Despite the surface cracks, so long as the ribs/stringers did not separate from the hull--and the photos reveal no evidence of that--hull integrity would not have been compromised and the cracks would merely be cosmetic so long as they are merely surface cracks.
You certainly seem to know your boats. Are you a builder or surveyor?
Not sure I under stand the first paragraph above. "allows near full access to the inner skin of the hull" It seems to me that the inner skin of the hull is covered by the liner. I suppose you could say there is access for snaking hoses.

So you are not worried about any potential damage to the hull just aft of the keel where it apparently got pushed up and is deflected now while on stands.
I'm concerned about delamination of interior layers in that section or maybe even of the inside of the hull which is covered by the liner.

I like your answer better though.
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Old 10-24-2012
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Re: Grid system repair

Quote:
Originally Posted by davidpm View Post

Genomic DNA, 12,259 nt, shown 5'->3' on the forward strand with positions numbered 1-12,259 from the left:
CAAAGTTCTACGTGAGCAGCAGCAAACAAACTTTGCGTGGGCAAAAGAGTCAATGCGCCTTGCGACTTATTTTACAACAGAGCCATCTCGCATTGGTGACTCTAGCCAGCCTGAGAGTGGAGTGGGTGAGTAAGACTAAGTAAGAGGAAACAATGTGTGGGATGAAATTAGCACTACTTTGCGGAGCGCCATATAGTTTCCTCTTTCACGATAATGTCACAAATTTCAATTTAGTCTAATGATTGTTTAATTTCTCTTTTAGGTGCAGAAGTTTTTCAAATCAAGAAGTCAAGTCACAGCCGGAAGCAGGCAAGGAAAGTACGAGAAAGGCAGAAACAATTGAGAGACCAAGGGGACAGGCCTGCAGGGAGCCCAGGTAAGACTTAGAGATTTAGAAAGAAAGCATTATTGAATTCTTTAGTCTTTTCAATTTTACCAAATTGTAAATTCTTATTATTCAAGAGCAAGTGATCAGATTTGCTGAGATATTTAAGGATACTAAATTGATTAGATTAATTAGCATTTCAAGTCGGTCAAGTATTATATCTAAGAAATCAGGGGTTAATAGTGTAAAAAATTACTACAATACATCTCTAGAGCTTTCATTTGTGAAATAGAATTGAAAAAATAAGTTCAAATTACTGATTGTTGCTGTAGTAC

You certainly seem to know your boats. Are you a builder or surveyor?
Not sure I under stand the first paragraph above. "allows near full access to the inner skin of the hull" It seems to me that the inner skin of the hull is covered by the liner. I suppose you could say there is access for snaking hoses.

So you are not worried about any potential damage to the hull just aft of the keel where it apparently got pushed up and is deflected now while on stands.
I'm concerned about delamination of interior layers in that section or maybe even of the inside of the hull which is covered by the liner.

I like your answer better though.
David—

I am neither a builder nor a surveyor, although I did stay at a Holiday Inn Express the night before I answered your post….

Beyond the foregoing, I am a semi-retired Structural Engineer which does give one some insight into how structural systems operate. And, I own a Beneteau First 42, as does a close friend of mine—who does happen to be a surveyor—and because of that we have made a close study of Beneteau Yachts including on-going correspondence with German Frers, the designer of the First 42 and other Beneteau’s as well as discussion with the technical staff at Beneteau’s Headquarters and Ferenc Mate’s research on Beneteau yachts which are prominently featured in his book “The World’s Best Sail Boats”. (The foregoing was the basis of a piece I penned on the First series of yachts for a magazine a few years ago.)